Platelets are blood cells that start the clotting process.  Platelet transfusions are used to support patients having chemotherapy for leukemia or cancer, and for aplastic anemia and bone marrow transplant patients. Platelets also are used during and after surgery to help stop bleeding and by trauma patients.

Platelets can only be stored for five days, so there is a continuous need for platelet donations, particularly before holiday weekends.

Platelets can be made from whole blood donations, but it takes 4 to 8 pints of whole blood to yield one platelet transfusion. Instead, at NorthShore University HealthSystem we try to use only ‘Single-Donor-Platelets’, which are made by a process called 'apheresis' (A-fur-E-sis). It only takes one apheresis donation to make an entire platelet transfusion, so the patient has a lower risk of many complications of transfusion.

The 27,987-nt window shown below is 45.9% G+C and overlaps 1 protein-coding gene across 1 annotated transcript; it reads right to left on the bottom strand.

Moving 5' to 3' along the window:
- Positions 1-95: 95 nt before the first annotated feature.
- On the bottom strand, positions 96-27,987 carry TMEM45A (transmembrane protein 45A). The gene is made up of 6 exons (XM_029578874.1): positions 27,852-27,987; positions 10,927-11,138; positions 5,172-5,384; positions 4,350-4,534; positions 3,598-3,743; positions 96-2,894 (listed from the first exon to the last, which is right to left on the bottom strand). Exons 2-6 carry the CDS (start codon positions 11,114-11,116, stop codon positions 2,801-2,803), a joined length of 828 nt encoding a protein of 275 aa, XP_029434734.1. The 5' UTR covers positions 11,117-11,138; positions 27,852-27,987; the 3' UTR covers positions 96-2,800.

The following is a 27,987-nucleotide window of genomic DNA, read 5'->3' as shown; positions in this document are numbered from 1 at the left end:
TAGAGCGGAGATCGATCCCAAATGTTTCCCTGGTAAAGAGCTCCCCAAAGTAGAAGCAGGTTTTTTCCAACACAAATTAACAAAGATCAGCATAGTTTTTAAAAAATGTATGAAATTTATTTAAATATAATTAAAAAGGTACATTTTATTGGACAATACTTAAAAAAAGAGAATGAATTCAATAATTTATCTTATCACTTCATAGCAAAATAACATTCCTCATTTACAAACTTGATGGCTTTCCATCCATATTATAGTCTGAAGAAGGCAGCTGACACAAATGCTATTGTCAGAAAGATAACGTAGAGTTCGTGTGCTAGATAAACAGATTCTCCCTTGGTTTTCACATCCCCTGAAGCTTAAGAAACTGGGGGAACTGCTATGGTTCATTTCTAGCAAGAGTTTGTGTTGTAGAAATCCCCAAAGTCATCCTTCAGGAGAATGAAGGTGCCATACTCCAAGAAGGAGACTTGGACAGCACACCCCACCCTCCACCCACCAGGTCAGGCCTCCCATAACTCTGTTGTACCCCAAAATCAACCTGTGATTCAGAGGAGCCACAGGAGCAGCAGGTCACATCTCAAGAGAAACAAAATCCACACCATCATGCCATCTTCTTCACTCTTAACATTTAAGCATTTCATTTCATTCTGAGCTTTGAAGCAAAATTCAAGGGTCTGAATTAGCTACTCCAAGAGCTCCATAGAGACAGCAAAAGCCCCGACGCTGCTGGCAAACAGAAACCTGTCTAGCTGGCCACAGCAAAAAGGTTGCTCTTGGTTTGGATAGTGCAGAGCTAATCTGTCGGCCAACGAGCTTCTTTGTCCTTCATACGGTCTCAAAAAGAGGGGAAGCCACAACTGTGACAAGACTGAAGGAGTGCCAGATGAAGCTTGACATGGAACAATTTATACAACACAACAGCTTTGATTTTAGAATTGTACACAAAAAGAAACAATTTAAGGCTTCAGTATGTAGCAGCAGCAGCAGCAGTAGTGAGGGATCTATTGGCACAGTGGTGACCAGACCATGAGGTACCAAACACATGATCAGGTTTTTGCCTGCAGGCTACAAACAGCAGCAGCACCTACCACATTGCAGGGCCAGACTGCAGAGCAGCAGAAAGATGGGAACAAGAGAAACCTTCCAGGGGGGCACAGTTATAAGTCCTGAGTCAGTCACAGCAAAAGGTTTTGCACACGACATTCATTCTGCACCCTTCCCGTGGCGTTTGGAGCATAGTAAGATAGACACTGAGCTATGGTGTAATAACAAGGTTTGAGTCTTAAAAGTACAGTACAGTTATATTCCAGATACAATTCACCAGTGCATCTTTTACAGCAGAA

In apheresis, blood is drawn into a machine called a blood cell separator. In the sterile tubing and bags of the machine the donor’s blood is separated into platelets, red blood cells, and plasma.  The machine then returns the plasma and red blood cells to the donor, only retaining the platelets for transfusion.  Because most of the donor’s iron is in the red cells, as many as 24 platelet donations can be made in a year.

Donor criteria are essentially the same as for whole blood donation.

Depending on your weight and height, the apheresis donation process will take approximately 90 minutes. You may watch television or videotapes or simply sit back and relax while helping to save a life.

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